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Clinically Depressed Pug

The whole blog has a trigger warning

We focus on helping and supporting those who suffers from any mental illness, but mostly depression. We post memes, quotes, answer asks and we just try to do the best we can.
Apr 23 '14
"

Not one single hurtful thing ever got changed by someone grinning and bearing it.

Hurtful things changed because people have said ‘That hurts me. Stop.’

And every time you try to silence someone and tell them that they shouldn’t be hurt, shouldn’t be offended, shouldn’t choose this battle, that this isn’t important and that other things are more important - you are serving the hurtful rather than the hurt.

"
(via moniquill)
Apr 23 '14

nimo001:

癒し〜。

Apr 23 '14
Apr 22 '14
Apr 22 '14
"Never give up on a dream because of the time it will take to accomplish it. The time will pass anyway."
Earl Nightingale (via onlinecounsellingcollege)
Apr 22 '14
Apr 22 '14
Apr 22 '14

Planning Ahead For Relapse or Bad Days

rasa2013:

The standard question here is, “What can I do to help myself?” But I would change it just a little bit to, "What will I be able to do to help myself?”

The problem I’ve encountered is that I make a beautiful list of things I can do, but when I actually need that list, I either can’t get myself to do the things on it or don’t even bother looking at it.

When we’re in the middle of relapse or a bad day, we just can’t do the same things we can do when we’re alright. Unfortunately, that means the beautiful, comprehensive list becomes pointless. 

Fix your coping strategy to the experience you have when you really need it. My advice is to keep it short and simple. Ideally so simple and short that you don’t even have to look at a list to know what to do. Once you’re feeling a bit better, then you can contemplate the long list you would have ignored.

Apr 22 '14

fiftyshadesof-ofmiceandmen:

ask-rainy-water-princess:

genocidershodan:

lemonteaflower:

anxiety.

Or, you know, you could just stop saying sorry.

I take it you don’t have anxiety.

You can’t “just stop saying sorry”. You do something, something so little, like accidentally bump into someone. You feel horrible about it. Your brain starts panicking and you have trouble trying to breathe. You stutter an apology. They say it’s okay, but you accidentally do it again, and you apologize again. They just say “Aha, you can stop saying sorry.” And you feel horrible that you’ve probably made them angry or upset, so you mutter out an apology for the third stupid time, and they just say to stop saying sorry. Stop saying sorry. 

You can’t just tell someone to stop saying you’re sorry.

I want that comment on flyers so I can hang them in my school

Apr 22 '14

When friends who can’t relate try to relate anyway

edrecoveryprobs:

image

(x)

Apr 22 '14

Anonymous asked:

I have anxiety and depression (diagnosed over a year ago) but when I was having counselling for some reason I never actually mentioned my panic attacks to her. I just read on your blog that there's actually a difference between anxiety attacks and panic attacks, so I was just wandering what the difference is? (I'm going back to counselling again in a few months anyway so don't worry about telling me to see someone about it)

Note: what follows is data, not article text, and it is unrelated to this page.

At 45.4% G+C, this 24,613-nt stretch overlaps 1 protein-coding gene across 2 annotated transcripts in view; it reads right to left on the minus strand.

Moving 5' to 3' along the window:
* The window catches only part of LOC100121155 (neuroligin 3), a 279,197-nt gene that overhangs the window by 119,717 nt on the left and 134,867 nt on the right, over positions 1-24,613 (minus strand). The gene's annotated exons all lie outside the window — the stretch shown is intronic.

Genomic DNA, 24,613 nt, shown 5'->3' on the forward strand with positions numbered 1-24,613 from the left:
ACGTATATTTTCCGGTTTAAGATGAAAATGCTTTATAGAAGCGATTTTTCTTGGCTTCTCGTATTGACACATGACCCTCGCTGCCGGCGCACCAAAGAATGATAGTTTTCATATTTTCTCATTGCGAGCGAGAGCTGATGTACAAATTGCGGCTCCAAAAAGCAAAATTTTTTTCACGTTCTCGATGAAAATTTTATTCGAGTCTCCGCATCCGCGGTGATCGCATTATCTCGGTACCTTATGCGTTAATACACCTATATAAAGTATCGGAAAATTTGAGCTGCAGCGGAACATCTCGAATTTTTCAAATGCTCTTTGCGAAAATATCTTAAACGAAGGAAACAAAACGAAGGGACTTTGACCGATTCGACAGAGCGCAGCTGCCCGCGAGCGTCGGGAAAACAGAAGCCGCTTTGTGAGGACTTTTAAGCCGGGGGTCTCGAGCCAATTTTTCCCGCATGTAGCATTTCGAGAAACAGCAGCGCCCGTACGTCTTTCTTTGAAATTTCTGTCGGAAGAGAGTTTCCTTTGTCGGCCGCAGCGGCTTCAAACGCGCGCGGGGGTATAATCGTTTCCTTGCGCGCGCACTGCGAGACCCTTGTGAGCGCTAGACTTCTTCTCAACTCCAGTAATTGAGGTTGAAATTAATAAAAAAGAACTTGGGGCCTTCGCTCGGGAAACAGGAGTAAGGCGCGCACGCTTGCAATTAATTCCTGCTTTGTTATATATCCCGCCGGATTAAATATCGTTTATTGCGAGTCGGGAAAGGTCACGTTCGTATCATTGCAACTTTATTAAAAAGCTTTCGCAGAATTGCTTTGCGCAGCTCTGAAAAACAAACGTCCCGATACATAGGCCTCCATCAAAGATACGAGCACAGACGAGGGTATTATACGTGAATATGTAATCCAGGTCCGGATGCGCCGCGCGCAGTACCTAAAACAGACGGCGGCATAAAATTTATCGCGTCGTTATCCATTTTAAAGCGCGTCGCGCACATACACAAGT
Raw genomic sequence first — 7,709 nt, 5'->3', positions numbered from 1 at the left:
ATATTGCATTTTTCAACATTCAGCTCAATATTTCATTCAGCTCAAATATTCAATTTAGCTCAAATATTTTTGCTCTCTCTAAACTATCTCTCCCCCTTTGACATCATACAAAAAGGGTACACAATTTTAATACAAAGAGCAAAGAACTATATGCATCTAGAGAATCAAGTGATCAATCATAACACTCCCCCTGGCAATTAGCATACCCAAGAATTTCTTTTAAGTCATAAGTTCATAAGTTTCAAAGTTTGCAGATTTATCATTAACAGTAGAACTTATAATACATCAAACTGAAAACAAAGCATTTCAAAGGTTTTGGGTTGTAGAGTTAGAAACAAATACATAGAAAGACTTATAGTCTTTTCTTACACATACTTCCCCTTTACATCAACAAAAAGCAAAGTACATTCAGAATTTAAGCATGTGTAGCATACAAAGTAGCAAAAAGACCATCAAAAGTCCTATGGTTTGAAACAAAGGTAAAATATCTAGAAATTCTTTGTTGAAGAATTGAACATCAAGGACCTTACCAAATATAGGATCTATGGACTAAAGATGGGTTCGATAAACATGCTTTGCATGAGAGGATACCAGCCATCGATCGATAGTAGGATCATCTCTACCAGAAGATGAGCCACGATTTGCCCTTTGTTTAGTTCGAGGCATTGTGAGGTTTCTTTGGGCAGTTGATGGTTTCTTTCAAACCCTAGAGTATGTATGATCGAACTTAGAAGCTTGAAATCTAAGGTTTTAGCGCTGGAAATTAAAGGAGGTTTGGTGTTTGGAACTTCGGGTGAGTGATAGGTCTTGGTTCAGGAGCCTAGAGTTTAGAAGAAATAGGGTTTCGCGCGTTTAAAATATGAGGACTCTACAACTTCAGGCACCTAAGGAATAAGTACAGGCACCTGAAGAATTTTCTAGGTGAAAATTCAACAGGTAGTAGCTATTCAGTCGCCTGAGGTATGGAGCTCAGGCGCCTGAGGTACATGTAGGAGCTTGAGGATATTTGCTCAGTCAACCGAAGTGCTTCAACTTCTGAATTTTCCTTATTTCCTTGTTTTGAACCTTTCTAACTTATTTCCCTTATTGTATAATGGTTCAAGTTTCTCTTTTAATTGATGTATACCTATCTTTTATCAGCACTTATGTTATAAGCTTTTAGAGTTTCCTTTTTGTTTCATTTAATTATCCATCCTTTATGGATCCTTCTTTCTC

mental-health-advice:

Hi lovely,

People often use the terms panic attack and anxiety attack interchangeably, and it sometimes doesn’t matter, but if you’re looking at the specifics, there are differences.

Panic attacks tend to be very sudden, intense, and last for no more than 10/15. Some will be longer, and sometimes people may experience multiple panic attacks that feel like one long one. A panic attack is characterised by 4 or more of these symptoms:

  • Palpitations, pounding heart, or accelerated heart rate
  • Sweating
  • Trembling or shaking
  • Sensations of shortness of breath or smothering
  • Feeling of choking
  • Chest pain or discomfort
  • Nausea or abdominal distress
  • Feeling dizzy, unsteady, lightheaded, or faint
  • Feelings of unreality or being detached from oneself
  • Fear of losing control or going crazy
  • Fear of dying
  • Numbness or tingling sensations
  • Chills or hot flushes

Anxiety attacks tend to be much longer and build in intensity over time (e.g. I usually have anxiety attacks when I’m lying in bed, and they can last for around 5 hours and disturb my sleep, and I have had anxiety attacks that have lasted all day). While panic attacks will interfere with a person’s life- i.e. they’re not really able to do anything while having a panic attack, anxiety attacks don’t interfere in such an obvious way; a person can have an anxiety attack that lasts all day and still go to work and spend time with friends and do everything they need to do. The symptoms of anxiety attacks can be very similar to panic attacks, but can also include:

  • Muscle tension
  • Disturbed sleep
  • Difficulty concentrating
  • Fatigue
  • Restlessness
  • Irritability
  • Increased startle response

I hope this helped!

-Harmony

Apr 22 '14
Apr 22 '14
lysiadreamsincolor:

Toxic shame v.s. Healthy guilt …remorse (healthy guilt) is always a good sign of a healthy conscious. Conviction saves us literally.

lysiadreamsincolor:

Toxic shame v.s. Healthy guilt …remorse (healthy guilt) is always a good sign of a healthy conscious. Conviction saves us literally.

Apr 22 '14
Apr 22 '14
"A moment of self-compassion can change your entire day. A string of such moments can change the course of your life."
Christopher Germer (via depressionresource)

(Source: onlinecounsellingcollege)